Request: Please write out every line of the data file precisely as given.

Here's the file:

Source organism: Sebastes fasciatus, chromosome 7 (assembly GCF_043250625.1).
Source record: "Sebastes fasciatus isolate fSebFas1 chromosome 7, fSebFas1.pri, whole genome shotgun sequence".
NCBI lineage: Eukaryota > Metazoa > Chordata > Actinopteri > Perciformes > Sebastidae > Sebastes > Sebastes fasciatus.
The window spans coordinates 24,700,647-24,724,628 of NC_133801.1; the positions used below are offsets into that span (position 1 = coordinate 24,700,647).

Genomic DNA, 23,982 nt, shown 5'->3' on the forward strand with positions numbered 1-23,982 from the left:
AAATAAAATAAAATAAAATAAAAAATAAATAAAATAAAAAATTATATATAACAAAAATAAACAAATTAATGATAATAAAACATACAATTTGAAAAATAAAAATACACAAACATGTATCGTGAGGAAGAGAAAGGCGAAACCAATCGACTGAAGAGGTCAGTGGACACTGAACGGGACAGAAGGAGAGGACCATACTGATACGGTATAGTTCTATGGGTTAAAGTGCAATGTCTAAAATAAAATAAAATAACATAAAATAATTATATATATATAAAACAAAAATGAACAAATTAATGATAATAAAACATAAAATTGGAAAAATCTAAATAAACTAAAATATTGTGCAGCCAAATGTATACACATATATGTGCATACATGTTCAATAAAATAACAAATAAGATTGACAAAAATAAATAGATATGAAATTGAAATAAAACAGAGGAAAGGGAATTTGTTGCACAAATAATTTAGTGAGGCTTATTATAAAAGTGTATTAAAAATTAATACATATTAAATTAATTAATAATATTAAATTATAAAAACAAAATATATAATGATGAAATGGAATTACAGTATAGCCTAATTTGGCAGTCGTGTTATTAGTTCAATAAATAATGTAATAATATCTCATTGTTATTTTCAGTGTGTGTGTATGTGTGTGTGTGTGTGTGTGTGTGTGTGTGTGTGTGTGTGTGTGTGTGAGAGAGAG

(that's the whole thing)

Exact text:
Source organism: Sebastes fasciatus, chromosome 7 (assembly GCF_043250625.1).
Source record: "Sebastes fasciatus isolate fSebFas1 chromosome 7, fSebFas1.pri, whole genome shotgun sequence".
NCBI lineage: Eukaryota > Metazoa > Chordata > Actinopteri > Perciformes > Sebastidae > Sebastes > Sebastes fasciatus.
The window spans coordinates 24,700,647-24,724,628 of NC_133801.1; the positions used below are offsets into that span (position 1 = coordinate 24,700,647).

Genomic DNA, 23,982 nt, shown 5'->3' on the forward strand with positions numbered 1-23,982 from the left:
AAATAAAATAAAATAAAATAAAAAATAAATAAAATAAAAAATTATATATAACAAAAATAAACAAATTAATGATAATAAAACATACAATTTGAAAAATAAAAATACACAAACATGTATCGTGAGGAAGAGAAAGGCGAAACCAATCGACTGAAGAGGTCAGTGGACACTGAACGGGACAGAAGGAGAGGACCATACTGATACGGTATAGTTCTATGGGTTAAAGTGCAATGTCTAAAATAAAATAAAATAACATAAAATAATTATATATATATAAAACAAAAATGAACAAATTAATGATAATAAAACATAAAATTGGAAAAATCTAAATAAACTAAAATATTGTGCAGCCAAATGTATACACATATATGTGCATACATGTTCAATAAAATAACAAATAAGATTGACAAAAATAAATAGATATGAAATTGAAATAAAACAGAGGAAAGGGAATTTGTTGCACAAATAATTTAGTGAGGCTTATTATAAAAGTGTATTAAAAATTAATACATATTAAATTAATTAATAATATTAAATTATAAAAACAAAATATATAATGATGAAATGGAATTACAGTATAGCCTAATTTGGCAGTCGTGTTATTAGTTCAATAAATAATGTAATAATATCTCATTGTTATTTTCAGTGTGTGTGTATGTGTGTGTGTGTGTGTGTGTGTGTGTGTGTGTGTGTGTGTGTGTGTGAGAGAGAG